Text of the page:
Obamacare was supposed to make health coverage available to most Americans. But for someone to get coverage, an insurance company must sell it -- and that’s a problem when insurers pull out of a market, as they have in recent years, says an Ohio candidate in a 2018 congressional contest.
Troy Balderson, who won a race this summer for a temporary stint representing Ohio’s 12th Congressional District and now is running to keep it, reminded voters of this recently. Discussing the Affordable Care Act on Columbus TV, Balderson, a Republican, said access is one of the health law’s shortcomings. He sees plenty of others -- he is a "repeal and replace" advocate -- but lots of other candidates are talking about those, and this was different enough to catch our attention.
"A lot of people are still dealing with lack of access to health care," Balderson told Scott Light, an anchor of WBNS, during an Oct. 20 program on the race between Balderson and his Democratic opponent, Danny O’Connor. "There are counties out there, in my former Senate district, that didn’t have doctors and providers."
Did that really happen? And wasn’t the ACA supposed to provide access to care, not remove it? Let’s see how things have turned out.
Broadly speaking, Balderson was referring to the start of the Affordable Care Act, his campaign said. The main provisions began in 2014.
"Numerous insurers pulled out of communities and counties when Obamacare was enacted leaving many of the constituents in my former State Senate district to drive to other parts of Ohio, and even across state lines, for their health care needs," Balderson told PolitiFact in a statement. "This was just the beginning of the problems with Obamacare, and it's one of the many reasons I am committed to solving the problems in our healthcare system so patients have access to affordable care by a doctor in their community."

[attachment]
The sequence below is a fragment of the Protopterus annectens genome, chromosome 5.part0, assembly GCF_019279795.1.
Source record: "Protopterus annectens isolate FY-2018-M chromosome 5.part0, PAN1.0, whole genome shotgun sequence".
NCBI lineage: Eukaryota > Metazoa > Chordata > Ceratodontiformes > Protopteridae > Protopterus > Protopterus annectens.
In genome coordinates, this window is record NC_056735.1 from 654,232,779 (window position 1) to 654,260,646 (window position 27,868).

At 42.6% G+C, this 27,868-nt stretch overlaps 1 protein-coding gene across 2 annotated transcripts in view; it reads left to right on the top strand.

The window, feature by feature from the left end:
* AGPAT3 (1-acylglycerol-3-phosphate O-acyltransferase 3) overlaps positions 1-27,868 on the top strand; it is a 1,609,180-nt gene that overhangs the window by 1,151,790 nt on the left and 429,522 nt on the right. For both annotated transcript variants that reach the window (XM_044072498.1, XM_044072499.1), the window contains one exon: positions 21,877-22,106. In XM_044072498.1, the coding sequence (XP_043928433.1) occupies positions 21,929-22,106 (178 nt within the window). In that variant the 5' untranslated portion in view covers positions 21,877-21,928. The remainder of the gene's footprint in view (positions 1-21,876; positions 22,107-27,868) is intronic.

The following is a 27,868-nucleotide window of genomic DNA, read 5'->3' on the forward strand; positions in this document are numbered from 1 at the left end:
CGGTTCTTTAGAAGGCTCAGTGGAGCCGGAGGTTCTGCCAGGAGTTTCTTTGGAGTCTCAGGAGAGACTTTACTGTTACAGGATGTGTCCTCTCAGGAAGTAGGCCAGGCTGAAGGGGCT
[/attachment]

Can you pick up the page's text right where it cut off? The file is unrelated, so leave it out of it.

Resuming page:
We’ll look at what happened at the beginning. But first, since Balderson was speaking in such narrow geographical terms, it helps to go back just one year, to the summer of 2017. That’s when health insurers were preparing for the coming year and the Ohio Department of Insurance announced preliminary participation by county. The number of insurers selling policies in the ACA marketplace was falling, with some companies complaining the cost of care was too high or the ACA market, mired in political controversy, was too uncertain.
For a time, it looked as if 20 Ohio counties might wind up with no insurers at all in the ACA’s individual market for 2018.
That included Guernsey, Morgan and Muskingum counties, in Balderson’s Senate district. What would people do if that happened?
It became unnecessary to answer that question, because Gov. John Kasich and the Ohio Department of Insurance persuaded insurers working in other counties to fill the void. The crisis was averted.
Nevertheless, 42 out of Ohio’s 88 counties wound up with only one insurer, and 20 counties wound up with two, according to the state insurance department. That meant residents buying policies on the individual exchange had limited or no choice of insurers.
It also meant that if they wanted to stay in-network and avoid potentially big costs, they had to use the doctors and hospitals chosen by the limited number of insurers.
We looked at the three above-mentioned counties to see how this played out. Guernsey, Morgan and Muskingum counties have only one ACA insurer now, CareSource. Each also had only one insurer in 2017. That insurer was Anthem Blue Cross Blue Shield. In other words, people buying ACA policies in both 2017 and 2018 had only one choice, but that choice required a change from Anthem in 2017 to CareSource in 2018.
In 2016, the choice for those consumers was much broader, since Guernsey and Muskingum had 5 companies vying for ACA customers and Morgan had six.
The ACA market has never been entirely static. From its start, insurers tested it for a year or two and then made new decisions. For example, in 2014, Guernsey and Muskingum counties had two insurers, and Morgan had three. Two more insurers decided to enter each of those counties in 2015, and one more in each county in 2016. That was the trend: A small number of insurers came into the market, more joined it the next year and even more the year after.
But then came a retreat in 2017, with some insurers beating a path out.